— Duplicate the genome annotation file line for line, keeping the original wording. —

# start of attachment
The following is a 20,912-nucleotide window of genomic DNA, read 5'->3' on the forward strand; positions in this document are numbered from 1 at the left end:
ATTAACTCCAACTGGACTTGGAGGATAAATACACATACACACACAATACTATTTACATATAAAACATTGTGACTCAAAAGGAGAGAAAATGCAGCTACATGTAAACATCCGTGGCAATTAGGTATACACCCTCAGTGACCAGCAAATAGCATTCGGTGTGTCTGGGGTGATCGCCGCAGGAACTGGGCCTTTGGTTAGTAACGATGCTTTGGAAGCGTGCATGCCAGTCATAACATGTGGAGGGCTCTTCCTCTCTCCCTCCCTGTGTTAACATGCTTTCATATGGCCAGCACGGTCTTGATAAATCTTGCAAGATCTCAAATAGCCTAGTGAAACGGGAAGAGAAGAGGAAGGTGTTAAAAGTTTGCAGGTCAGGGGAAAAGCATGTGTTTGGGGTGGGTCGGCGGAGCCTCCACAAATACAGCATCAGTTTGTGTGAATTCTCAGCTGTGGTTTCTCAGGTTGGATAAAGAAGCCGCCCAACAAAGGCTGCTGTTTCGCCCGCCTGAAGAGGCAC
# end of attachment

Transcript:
The following is a 20,912-nucleotide window of genomic DNA, read 5'->3' on the forward strand; positions in this document are numbered from 1 at the left end:
ATTAACTCCAACTGGACTTGGAGGATAAATACACATACACACACAATACTATTTACATATAAAACATTGTGACTCAAAAGGAGAGAAAATGCAGCTACATGTAAACATCCGTGGCAATTAGGTATACACCCTCAGTGACCAGCAAATAGCATTCGGTGTGTCTGGGGTGATCGCCGCAGGAACTGGGCCTTTGGTTAGTAACGATGCTTTGGAAGCGTGCATGCCAGTCATAACATGTGGAGGGCTCTTCCTCTCTCCCTCCCTGTGTTAACATGCTTTCATATGGCCAGCACGGTCTTGATAAATCTTGCAAGATCTCAAATAGCCTAGTGAAACGGGAAGAGAAGAGGAAGGTGTTAAAAGTTTGCAGGTCAGGGGAAAAGCATGTGTTTGGGGTGGGTCGGCGGAGCCTCCACAAATACAGCATCAGTTTGTGTGAATTCTCAGCTGTGGTTTCTCAGGTTGGATAAAGAAGCCGCCCAACAAAGGCTGCTGTTTCGCCCGCCTGAAGAGGCAC